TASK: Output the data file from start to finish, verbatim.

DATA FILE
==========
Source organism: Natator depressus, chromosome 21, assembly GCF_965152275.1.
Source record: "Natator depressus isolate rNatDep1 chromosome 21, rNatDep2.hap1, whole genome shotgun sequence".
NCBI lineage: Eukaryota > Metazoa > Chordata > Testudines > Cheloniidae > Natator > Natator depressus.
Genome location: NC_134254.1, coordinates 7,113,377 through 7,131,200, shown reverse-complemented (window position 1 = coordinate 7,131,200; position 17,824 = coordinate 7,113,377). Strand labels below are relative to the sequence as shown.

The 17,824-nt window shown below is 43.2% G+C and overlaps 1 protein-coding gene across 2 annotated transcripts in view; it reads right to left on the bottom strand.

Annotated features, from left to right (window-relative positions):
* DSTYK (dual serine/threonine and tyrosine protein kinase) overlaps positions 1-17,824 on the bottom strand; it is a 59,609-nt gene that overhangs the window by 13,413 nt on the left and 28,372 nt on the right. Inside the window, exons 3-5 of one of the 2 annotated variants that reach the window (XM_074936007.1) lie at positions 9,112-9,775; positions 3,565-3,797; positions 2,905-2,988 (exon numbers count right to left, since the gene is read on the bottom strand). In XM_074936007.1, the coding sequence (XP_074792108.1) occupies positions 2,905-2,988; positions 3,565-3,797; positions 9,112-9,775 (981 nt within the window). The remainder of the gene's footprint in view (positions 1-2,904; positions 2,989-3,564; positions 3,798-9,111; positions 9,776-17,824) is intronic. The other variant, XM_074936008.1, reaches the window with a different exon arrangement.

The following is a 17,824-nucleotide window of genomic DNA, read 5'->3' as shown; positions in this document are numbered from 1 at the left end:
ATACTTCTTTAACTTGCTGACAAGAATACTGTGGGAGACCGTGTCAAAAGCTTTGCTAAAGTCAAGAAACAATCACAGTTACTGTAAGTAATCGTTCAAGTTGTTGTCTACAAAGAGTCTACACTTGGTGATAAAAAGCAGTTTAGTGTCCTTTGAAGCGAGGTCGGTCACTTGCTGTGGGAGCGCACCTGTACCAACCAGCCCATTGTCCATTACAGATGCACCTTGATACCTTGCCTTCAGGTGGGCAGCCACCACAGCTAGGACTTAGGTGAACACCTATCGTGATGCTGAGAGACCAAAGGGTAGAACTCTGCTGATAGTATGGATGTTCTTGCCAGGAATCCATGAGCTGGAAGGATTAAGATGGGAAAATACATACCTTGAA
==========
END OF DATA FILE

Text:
Source organism: Natator depressus, chromosome 21, assembly GCF_965152275.1.
Source record: "Natator depressus isolate rNatDep1 chromosome 21, rNatDep2.hap1, whole genome shotgun sequence".
NCBI lineage: Eukaryota > Metazoa > Chordata > Testudines > Cheloniidae > Natator > Natator depressus.
Genome location: NC_134254.1, coordinates 7,113,377 through 7,131,200, shown reverse-complemented (window position 1 = coordinate 7,131,200; position 17,824 = coordinate 7,113,377). Strand labels below are relative to the sequence as shown.

The 17,824-nt window shown below is 43.2% G+C and overlaps 1 protein-coding gene across 2 annotated transcripts in view; it reads right to left on the bottom strand.

Annotated features, from left to right (window-relative positions):
* DSTYK (dual serine/threonine and tyrosine protein kinase) overlaps positions 1-17,824 on the bottom strand; it is a 59,609-nt gene that overhangs the window by 13,413 nt on the left and 28,372 nt on the right. Inside the window, exons 3-5 of one of the 2 annotated variants that reach the window (XM_074936007.1) lie at positions 9,112-9,775; positions 3,565-3,797; positions 2,905-2,988 (exon numbers count right to left, since the gene is read on the bottom strand). In XM_074936007.1, the coding sequence (XP_074792108.1) occupies positions 2,905-2,988; positions 3,565-3,797; positions 9,112-9,775 (981 nt within the window). The remainder of the gene's footprint in view (positions 1-2,904; positions 2,989-3,564; positions 3,798-9,111; positions 9,776-17,824) is intronic. The other variant, XM_074936008.1, reaches the window with a different exon arrangement.

The following is a 17,824-nucleotide window of genomic DNA, read 5'->3' as shown; positions in this document are numbered from 1 at the left end:
ATACTTCTTTAACTTGCTGACAAGAATACTGTGGGAGACCGTGTCAAAAGCTTTGCTAAAGTCAAGAAACAATCACAGTTACTGTAAGTAATCGTTCAAGTTGTTGTCTACAAAGAGTCTACACTTGGTGATAAAAAGCAGTTTAGTGTCCTTTGAAGCGAGGTCGGTCACTTGCTGTGGGAGCGCACCTGTACCAACCAGCCCATTGTCCATTACAGATGCACCTTGATACCTTGCCTTCAGGTGGGCAGCCACCACAGCTAGGACTTAGGTGAACACCTATCGTGATGCTGAGAGACCAAAGGGTAGAACTCTGCTGATAGTATGGATGTTCTTGCCAGGAATCCATGAGCTGGAAGGATTAAGATGGGAAAATACATACCTTGAA